Triad Stage presents ‘A Raisin in the Sun’: Review
By: Katie Murawski
“What happens to a dream deferred? Does it dry up like a raisin in the sun? Or fester like a sore-and then run? Does it stink like rotten meat? Or crust and sugar over- like a syrupy sweet? Maybe it just sags like a heavy load. Or does it explode?” – Harlem, by Langston Hughes.
Triad Stage Pyrle Theater presents “one of the greatest American play ever written,” Lorraine Hansberry’s A Raisin in the Sun. Directed by Tiffany Nicole Greene, A Raisin in the Sun is a glimpse of a struggling African-American family living in a cramped apartment on the South Side of Chicago, set in the early 1950s. When the matriarch, Lena Younger (played by Karen Vicks) receives a life insurance check for $10,000 from her deceased hard-working husband, she and her daughter-in-law Ruth Younger (Angela K. Thomas) dream of a nice house in a nice neighborhood for their expanding family. While the man of the house, Walter Lee Younger (Edward O’Blenis) Lena’s son and Ruth’s husband, schemes to invest in a liquor store, his sister and college student, Beneatha Younger (Anita Welch) has her heart set on being a doctor. According to the press release, this “searing drama” is about struggling to “achieve the American Dream in the face of racial tension and economic disenfranchisement.”
I saw this wonderful production on Sunday evening. I thought it was the most endearing portrayal of a family I have ever seen. From the attention to detail of the elegant and captivating lighting, to the raw emotion and poise of the actors, this play cannot be missed. Especially during one of the most important times of the year: Black History Month. A Raisin in the Sun follows this truly timeless and relatable American family as they pick themselves up by their bootstraps and move out. I felt that this play truly captured the spirit of the American Dream. It also sheds intense light on the unnecessary trials and injustices African-Americans faced in the early 1950s. The immersive and inclusive environment of the Pyrle Theatre truly picks you up by your seats and gently drops you into the Youngers’ small apartment, like it was yesterday. Something must be said about the spectacular lighting. The authentic costume and set design. Of course, most obviously, the aesthetic of a moving, breathing and living theatre. Whatever the actors emoted crashed over the audience like a giant wave; it was hard to not drown.
In Greene’s director’s note, she outlined that Hansberry’s play remains timeless because “no play is past tense.” She wrote that the play does not take on the political and racial climate “by bringing us into the institutions and structures that oppress and deny.” Greene wrote that Hansberry focuses all her attention and energy on the home, which is a place the audience can understand, know and love.
Devin Kessler a senior drama student from the University of North Carolina School of the Arts School of Drama. She said that it was her first time seeing the play and she loved it.
“For me as a black woman, it showed all three different kinds of black women I could be,” she said. “In the media today, we get a one-sided, popular [image of] black women that is glorified.”
Kessler said that is not all that black women are in society. They hold a very important and meaningful space in society and at home, and A Raisin in the Sun communicated that point eloquently.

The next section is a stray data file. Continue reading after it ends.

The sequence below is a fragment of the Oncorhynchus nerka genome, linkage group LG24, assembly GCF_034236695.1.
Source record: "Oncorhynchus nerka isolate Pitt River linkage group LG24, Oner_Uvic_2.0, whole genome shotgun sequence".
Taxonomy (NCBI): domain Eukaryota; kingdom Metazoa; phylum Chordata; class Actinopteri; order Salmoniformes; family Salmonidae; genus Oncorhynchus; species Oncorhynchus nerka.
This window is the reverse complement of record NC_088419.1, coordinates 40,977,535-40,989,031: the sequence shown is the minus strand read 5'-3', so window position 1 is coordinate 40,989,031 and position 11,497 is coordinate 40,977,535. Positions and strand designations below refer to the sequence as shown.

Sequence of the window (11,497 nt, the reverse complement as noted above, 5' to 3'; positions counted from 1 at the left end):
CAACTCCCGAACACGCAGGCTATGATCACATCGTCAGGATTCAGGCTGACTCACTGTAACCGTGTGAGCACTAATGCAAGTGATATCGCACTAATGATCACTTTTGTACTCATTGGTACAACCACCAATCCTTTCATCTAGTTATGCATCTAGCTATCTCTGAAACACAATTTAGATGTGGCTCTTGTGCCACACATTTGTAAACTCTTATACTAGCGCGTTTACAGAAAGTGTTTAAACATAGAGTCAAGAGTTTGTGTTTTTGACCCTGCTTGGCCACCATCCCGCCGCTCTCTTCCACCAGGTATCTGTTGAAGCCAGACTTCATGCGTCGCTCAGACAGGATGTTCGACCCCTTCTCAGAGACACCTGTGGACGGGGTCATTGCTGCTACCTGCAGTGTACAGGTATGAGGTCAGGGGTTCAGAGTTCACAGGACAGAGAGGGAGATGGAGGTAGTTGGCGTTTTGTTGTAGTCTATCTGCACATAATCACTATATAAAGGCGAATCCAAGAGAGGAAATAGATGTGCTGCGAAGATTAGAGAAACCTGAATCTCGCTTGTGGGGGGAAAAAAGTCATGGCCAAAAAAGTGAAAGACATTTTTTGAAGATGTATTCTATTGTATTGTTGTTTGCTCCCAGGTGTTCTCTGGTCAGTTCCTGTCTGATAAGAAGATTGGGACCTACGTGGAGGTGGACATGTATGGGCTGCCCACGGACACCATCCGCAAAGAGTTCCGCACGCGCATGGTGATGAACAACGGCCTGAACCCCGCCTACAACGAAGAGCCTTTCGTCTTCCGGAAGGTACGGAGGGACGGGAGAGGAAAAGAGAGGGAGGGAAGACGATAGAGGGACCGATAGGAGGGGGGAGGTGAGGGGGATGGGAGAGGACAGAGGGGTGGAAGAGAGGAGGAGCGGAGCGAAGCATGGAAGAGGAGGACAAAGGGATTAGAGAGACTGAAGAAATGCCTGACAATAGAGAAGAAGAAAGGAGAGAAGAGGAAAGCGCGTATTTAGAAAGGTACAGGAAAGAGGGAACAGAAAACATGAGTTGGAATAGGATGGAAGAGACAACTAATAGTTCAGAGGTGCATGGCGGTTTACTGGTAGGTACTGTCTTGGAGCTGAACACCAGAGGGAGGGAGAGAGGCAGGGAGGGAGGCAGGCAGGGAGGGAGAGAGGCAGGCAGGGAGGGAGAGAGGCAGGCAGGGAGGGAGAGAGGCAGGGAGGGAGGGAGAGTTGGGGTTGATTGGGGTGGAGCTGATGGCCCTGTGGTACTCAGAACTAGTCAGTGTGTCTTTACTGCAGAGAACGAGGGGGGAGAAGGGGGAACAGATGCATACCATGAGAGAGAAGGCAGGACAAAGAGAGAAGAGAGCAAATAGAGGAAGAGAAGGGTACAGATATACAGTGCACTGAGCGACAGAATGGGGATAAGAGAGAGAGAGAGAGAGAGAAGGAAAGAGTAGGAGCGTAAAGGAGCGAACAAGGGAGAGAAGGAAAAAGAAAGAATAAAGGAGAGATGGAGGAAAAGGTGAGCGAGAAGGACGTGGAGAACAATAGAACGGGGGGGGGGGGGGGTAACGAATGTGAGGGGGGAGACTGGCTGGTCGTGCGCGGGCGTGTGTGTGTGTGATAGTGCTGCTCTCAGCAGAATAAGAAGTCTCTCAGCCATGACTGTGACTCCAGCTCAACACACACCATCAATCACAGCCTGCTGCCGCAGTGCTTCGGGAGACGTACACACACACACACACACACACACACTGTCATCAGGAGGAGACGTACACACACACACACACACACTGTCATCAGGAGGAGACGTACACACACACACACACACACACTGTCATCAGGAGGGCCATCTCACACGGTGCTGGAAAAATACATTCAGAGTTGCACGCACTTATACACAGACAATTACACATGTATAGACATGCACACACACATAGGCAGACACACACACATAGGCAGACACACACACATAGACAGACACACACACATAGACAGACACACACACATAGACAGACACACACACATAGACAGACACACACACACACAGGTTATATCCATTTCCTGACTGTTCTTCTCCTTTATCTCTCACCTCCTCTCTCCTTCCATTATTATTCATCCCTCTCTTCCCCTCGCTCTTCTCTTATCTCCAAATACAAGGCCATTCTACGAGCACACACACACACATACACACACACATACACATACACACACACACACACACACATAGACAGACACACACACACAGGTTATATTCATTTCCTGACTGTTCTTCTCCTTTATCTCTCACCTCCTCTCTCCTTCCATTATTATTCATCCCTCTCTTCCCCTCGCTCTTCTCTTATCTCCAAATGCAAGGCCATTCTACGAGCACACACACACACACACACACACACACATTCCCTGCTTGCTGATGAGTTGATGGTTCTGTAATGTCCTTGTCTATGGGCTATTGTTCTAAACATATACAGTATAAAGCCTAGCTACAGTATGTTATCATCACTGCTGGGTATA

Be sure to catch this heart-warming family play that captures the true American spirit at The Pyrle Theatre until Feb. 18. For more information and to purchase tickets, visit the Triad Stage website.
By: Heather Dukes
Triad Stage will be Presenting Our Town from Feb. 14 until March 4. According to the press release, for the citizens of Grover’s Corners, life is sweet. The doctor makes house calls, the teenage boy delivers the paper and the boy-next-door meets the girl-next-door. Set in an All-American small town at the turn of the century, this 80th anniversary production of Thornton Wilder’s Pulitzer Prize-winning play is a heartwarming and deeply moving reminder to appreciate life while one has it and to relish every moment – no matter how mundane it seems – for it is those small moments that are truly miraculous. This is a partnership production with UNCSA.
The University of North Carolina Greensboro will be presenting “Heathers the Musical” from Feb. 15-24 at the Taylor Theatre, located at 406 Tate St. According to the press release, this play is based on the 1980’s cult film, “Heathers: The Musical” and chronicles the senior year of Veronica, who hates the social hierarchy of high school. When she finally gets a taste of popularity, she learns that it comes at quite a cost. In her attempt to break the status quo, she accidentally creates a new one. A status quo of death. Witness teen angst in its highest form, as Veronica puts the popular kids in their place – six feet under. Adult tickets are $18, students are $12 and seniors are $12. UNCG students and UNCG retirees are both $9.
NC A&T will present “Mend A City: The Movement” at Paul Robeson Theatre Feb. 15 and 16 at 7:30 p.m., Feb. 17 at 3 p.m. and 7:30 p.m., and Feb. 18 at 3 p.m. According to the press release, this play was written by Tabia Mawusi, Xulee and Phillip J. Lightfoot and directed by Vanecia J. “This explosive theatrical performance tells the story of protest, praise and power. Perfect for Black History Month the production uses rhythm and prose to boldly catapult audiences into a world of racism, revolution, rebirth and renewal.” Tickets for adults cost $17. For senior citizens and non-A&T Students, the cost is $11. For children 12 and under, the cost is $6. And for A&T Students, admission is free with an Aggie One Card